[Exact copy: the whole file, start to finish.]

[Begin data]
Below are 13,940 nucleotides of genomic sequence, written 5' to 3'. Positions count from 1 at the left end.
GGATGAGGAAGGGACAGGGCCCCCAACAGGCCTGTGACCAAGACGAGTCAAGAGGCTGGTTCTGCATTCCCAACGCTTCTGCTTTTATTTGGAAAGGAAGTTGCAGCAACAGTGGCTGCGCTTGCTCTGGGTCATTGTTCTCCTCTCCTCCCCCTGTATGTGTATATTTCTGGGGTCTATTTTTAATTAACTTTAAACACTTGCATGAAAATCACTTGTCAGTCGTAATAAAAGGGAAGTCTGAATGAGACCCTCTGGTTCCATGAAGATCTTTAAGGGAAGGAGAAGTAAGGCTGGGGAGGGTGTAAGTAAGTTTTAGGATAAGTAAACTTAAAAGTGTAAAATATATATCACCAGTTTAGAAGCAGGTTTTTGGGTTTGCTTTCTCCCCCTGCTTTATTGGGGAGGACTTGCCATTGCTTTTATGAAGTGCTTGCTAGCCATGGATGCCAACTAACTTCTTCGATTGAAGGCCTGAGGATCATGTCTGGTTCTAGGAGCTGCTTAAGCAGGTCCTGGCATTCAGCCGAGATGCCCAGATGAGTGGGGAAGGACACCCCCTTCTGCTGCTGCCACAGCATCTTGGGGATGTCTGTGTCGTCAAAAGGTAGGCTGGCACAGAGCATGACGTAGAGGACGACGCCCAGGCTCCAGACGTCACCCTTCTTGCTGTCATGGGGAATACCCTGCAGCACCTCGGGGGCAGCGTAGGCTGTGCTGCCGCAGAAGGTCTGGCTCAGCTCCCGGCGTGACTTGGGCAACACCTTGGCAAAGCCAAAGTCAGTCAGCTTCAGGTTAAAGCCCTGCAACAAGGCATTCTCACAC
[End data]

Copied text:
Below are 13,940 nucleotides of genomic sequence, written 5' to 3'. Positions count from 1 at the left end.
GGATGAGGAAGGGACAGGGCCCCCAACAGGCCTGTGACCAAGACGAGTCAAGAGGCTGGTTCTGCATTCCCAACGCTTCTGCTTTTATTTGGAAAGGAAGTTGCAGCAACAGTGGCTGCGCTTGCTCTGGGTCATTGTTCTCCTCTCCTCCCCCTGTATGTGTATATTTCTGGGGTCTATTTTTAATTAACTTTAAACACTTGCATGAAAATCACTTGTCAGTCGTAATAAAAGGGAAGTCTGAATGAGACCCTCTGGTTCCATGAAGATCTTTAAGGGAAGGAGAAGTAAGGCTGGGGAGGGTGTAAGTAAGTTTTAGGATAAGTAAACTTAAAAGTGTAAAATATATATCACCAGTTTAGAAGCAGGTTTTTGGGTTTGCTTTCTCCCCCTGCTTTATTGGGGAGGACTTGCCATTGCTTTTATGAAGTGCTTGCTAGCCATGGATGCCAACTAACTTCTTCGATTGAAGGCCTGAGGATCATGTCTGGTTCTAGGAGCTGCTTAAGCAGGTCCTGGCATTCAGCCGAGATGCCCAGATGAGTGGGGAAGGACACCCCCTTCTGCTGCTGCCACAGCATCTTGGGGATGTCTGTGTCGTCAAAAGGTAGGCTGGCACAGAGCATGACGTAGAGGACGACGCCCAGGCTCCAGACGTCACCCTTCTTGCTGTCATGGGGAATACCCTGCAGCACCTCGGGGGCAGCGTAGGCTGTGCTGCCGCAGAAGGTCTGGCTCAGCTCCCGGCGTGACTTGGGCAACACCTTGGCAAAGCCAAAGTCAGTCAGCTTCAGGTTAAAGCCCTGCAACAAGGCATTCTCACAC